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A vicious cop kills a bookie's runner and steals $25,000 from the corpse. He then frames everyone in sight in order to keep the money to buy a new home for his would-be lounge singer girlfriend. Written by
Edmond O'Brien uses his detective shield to shield his murder and robbery
O'Brien robs and kills a collector of bookie receipts and makes it look like it was done in the line of duty. His superior, Emile Meyer, sees no reason to disagree, but his buddy, John Agar, begins to find some loose ends, especially when he receives a tip from an eye witness and that witness is murdered.
O'Brien has soured on people in general and the cops around him. He's tired of the low pay, and he wants to do them one better. He sees them as chumps. He has plans. They include marrying Marla English and moving up materially by buying a new house. What he does is terribly unconventional, but what he aspires to is terribly conventional. He's drawn to that house and its furnishings (it's a model home) and so is Ms. English. The American Dream goes awry here.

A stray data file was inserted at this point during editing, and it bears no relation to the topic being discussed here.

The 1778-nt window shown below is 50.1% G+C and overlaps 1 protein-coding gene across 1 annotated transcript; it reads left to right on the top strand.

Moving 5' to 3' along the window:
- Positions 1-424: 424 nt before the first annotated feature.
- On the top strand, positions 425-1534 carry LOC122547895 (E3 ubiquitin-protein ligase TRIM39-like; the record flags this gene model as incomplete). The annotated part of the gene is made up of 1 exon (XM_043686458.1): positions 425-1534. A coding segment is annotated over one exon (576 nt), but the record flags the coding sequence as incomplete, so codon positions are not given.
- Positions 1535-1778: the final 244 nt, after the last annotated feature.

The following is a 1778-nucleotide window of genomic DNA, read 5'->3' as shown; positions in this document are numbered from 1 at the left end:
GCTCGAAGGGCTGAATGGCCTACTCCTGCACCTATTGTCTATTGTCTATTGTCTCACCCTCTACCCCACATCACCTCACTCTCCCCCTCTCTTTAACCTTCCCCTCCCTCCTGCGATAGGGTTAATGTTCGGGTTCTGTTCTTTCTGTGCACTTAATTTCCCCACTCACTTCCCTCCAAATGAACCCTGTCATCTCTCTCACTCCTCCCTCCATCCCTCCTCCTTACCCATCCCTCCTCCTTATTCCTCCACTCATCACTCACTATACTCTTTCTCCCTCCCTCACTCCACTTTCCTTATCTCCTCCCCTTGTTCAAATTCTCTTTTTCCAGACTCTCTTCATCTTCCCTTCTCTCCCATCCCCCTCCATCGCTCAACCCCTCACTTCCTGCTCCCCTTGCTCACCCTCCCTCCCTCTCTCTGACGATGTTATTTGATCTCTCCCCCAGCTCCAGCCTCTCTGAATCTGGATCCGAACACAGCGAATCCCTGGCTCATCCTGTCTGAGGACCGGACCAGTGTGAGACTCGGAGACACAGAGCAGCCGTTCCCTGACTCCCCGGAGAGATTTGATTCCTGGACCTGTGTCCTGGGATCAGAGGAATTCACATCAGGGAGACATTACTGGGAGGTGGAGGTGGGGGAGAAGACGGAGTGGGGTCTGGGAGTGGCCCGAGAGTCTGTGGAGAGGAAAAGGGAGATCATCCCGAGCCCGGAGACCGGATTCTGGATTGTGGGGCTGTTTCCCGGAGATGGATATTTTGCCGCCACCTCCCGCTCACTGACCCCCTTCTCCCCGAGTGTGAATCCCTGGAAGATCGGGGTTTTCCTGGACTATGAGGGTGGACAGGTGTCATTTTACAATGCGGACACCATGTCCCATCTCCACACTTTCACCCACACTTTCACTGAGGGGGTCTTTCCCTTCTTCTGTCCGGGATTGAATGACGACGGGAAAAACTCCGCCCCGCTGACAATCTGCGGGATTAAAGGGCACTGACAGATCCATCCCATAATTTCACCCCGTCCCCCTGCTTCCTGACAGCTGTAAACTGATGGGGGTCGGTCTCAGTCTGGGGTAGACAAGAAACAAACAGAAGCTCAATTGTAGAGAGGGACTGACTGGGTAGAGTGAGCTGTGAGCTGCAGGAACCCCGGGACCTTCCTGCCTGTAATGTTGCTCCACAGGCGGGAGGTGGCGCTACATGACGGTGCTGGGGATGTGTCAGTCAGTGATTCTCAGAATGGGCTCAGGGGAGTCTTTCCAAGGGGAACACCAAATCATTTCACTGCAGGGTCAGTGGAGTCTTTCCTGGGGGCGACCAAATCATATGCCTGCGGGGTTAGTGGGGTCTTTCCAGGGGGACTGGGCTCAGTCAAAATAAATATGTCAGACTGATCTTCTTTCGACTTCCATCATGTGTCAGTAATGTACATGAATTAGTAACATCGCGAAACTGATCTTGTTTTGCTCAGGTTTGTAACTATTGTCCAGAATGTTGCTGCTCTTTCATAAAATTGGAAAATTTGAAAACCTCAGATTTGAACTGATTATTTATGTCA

O'Brien finds himself eventually pursued by both cops and by the head bookmaker, Hugh Sanders, who has two heavies after him, one being Claude Akins, always completely convincing. There's a dandy of a chase scene through a gym and swimming pool and, before that, a bar scene with Carolyn Jones spicing it up and O'Brien starting to crack up after a second killing, the witness of his first killing. He takes his anger out on Akins and his partner.
O'Brien had a dream girl in pliable Marla English, but he dominated her to where she tells Agar she doesn't have to think when he's around, just feel. He wants the material, when he already has a good woman. He's infected with that dream.
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